George Ardisson, a sort of blond, Italian Steve McQueen–and a pretty compelling leading man–plays Jefferson Merlin, or, in some versions, Jeff Milton. Merlin/Milton isn’t actually a spy; he’s an international private detective. But anyone who’s seen even a few of these films knows that the actual job title doesn’t matter: agent, detective, insurance investigator; it all amounts to the same thing. When a beautiful blonde is kidnapped on the beach in Caracas, her billionaire daddy hires Merlin to go down there and find her. Merlin’s investigation naturally begins at a strip club, where pretty much all Eurospy investigations begin. Remember that computer game, Where in the World is Carmen Sandiego? You would go from city to city around the world and then have a choice of three places to go: airport, train station, shipyards, etc. If “strip club” were an option there, a Eurospy hero would always opt for it first. And nine times out of ten, he’d be right. (The term “strip club” itself may be a misnomer, though; it seems that in the Sixties–in Eurospyland, anyway–all nightclubs had striptease acts. So these are classy places!) Anyway the strip club reconnaissance usually pays off, and this is no exception.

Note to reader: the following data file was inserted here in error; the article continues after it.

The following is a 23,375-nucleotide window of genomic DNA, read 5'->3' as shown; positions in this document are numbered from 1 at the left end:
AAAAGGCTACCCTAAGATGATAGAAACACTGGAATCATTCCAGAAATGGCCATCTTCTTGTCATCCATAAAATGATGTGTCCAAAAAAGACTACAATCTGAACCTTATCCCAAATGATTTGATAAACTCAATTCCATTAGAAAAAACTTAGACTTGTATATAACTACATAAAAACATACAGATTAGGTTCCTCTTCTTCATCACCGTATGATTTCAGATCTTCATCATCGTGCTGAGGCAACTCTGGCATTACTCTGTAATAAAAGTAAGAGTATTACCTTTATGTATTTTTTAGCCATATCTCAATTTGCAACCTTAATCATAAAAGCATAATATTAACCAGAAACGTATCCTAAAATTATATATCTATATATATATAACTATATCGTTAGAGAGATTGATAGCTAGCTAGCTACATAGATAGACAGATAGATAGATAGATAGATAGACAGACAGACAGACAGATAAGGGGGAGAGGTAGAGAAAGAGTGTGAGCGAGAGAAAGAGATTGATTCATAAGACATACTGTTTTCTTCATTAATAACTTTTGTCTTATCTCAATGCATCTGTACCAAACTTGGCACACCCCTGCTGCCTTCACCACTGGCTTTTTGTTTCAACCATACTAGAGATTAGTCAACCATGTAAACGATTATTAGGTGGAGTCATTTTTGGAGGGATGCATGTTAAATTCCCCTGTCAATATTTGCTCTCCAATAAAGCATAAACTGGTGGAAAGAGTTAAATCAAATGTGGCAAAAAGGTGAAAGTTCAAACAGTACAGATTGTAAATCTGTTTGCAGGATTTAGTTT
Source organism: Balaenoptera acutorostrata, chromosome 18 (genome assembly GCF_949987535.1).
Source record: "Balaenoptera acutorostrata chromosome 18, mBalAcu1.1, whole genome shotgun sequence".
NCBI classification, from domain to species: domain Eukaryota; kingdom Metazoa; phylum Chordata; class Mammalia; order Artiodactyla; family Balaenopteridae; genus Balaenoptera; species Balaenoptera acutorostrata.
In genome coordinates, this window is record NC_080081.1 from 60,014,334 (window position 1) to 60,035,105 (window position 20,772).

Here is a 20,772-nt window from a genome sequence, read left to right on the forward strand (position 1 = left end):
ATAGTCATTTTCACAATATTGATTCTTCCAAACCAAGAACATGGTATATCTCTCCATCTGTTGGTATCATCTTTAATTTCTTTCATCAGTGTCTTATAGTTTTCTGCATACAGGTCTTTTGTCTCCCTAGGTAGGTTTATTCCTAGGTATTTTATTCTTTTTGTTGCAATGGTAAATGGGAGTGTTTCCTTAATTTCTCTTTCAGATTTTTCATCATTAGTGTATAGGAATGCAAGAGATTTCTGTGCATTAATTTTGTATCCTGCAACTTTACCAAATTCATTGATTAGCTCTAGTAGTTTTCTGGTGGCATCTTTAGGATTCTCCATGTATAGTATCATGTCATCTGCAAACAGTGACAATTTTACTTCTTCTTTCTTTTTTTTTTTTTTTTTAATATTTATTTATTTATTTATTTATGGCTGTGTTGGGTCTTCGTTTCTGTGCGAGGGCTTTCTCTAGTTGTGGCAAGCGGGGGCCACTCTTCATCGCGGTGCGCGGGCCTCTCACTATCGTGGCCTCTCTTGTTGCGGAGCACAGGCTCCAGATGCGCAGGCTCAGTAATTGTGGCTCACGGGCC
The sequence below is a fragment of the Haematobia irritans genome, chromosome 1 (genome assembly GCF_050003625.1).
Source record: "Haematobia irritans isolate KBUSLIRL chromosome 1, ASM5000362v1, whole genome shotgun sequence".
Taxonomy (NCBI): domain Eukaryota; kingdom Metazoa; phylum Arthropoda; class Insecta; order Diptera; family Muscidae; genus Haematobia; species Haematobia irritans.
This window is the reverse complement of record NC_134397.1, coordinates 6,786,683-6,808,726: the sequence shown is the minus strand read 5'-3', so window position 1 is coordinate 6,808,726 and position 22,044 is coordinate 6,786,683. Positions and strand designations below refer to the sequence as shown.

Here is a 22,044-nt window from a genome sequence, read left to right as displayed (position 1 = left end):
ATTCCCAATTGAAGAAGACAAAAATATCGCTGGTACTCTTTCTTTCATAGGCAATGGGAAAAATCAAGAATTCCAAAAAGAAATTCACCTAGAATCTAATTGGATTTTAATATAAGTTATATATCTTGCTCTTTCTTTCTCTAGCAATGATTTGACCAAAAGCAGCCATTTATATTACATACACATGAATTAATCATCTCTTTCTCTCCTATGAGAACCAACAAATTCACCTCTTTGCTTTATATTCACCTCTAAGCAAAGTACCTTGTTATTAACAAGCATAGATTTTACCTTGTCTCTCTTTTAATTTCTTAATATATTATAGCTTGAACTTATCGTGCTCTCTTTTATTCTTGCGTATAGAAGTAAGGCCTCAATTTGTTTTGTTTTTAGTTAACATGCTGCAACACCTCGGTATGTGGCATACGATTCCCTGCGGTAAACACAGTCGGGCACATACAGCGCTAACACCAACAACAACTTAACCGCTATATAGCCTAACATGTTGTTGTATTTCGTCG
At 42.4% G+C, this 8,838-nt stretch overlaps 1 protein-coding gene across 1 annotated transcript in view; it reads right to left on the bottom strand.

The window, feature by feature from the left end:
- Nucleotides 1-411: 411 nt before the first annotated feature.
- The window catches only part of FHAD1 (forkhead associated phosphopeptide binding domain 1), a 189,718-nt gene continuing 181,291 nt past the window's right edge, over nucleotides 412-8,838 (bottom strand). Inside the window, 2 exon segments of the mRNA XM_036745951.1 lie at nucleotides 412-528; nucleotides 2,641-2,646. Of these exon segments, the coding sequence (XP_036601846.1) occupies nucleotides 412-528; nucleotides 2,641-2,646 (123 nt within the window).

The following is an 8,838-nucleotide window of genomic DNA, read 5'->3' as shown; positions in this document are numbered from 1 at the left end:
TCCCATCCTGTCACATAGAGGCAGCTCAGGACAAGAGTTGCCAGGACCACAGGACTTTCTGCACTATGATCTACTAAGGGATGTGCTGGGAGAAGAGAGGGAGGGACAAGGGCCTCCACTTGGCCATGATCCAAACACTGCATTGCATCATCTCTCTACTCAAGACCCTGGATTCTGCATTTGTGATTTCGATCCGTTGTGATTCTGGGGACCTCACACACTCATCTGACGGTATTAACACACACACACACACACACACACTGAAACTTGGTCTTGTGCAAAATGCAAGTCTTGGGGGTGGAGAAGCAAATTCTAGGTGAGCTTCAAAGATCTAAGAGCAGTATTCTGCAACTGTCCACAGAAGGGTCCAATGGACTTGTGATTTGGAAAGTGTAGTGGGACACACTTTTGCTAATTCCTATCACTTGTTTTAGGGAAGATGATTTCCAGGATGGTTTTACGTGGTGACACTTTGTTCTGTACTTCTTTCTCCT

It seems the millionaire’s daughter, Helen, was working as a dancer at the club, under an assumed name. A lovely dancer named Gloria (Marion Grant) fills Merlin in on this, until her suspicious, sharp-eyed boss puts a stop to it. Apparently the club is a front for drug smugglers (the drugs are sewn into the dancers' bras and panties, of course), and Helen was an undercover journalist writing a story on it.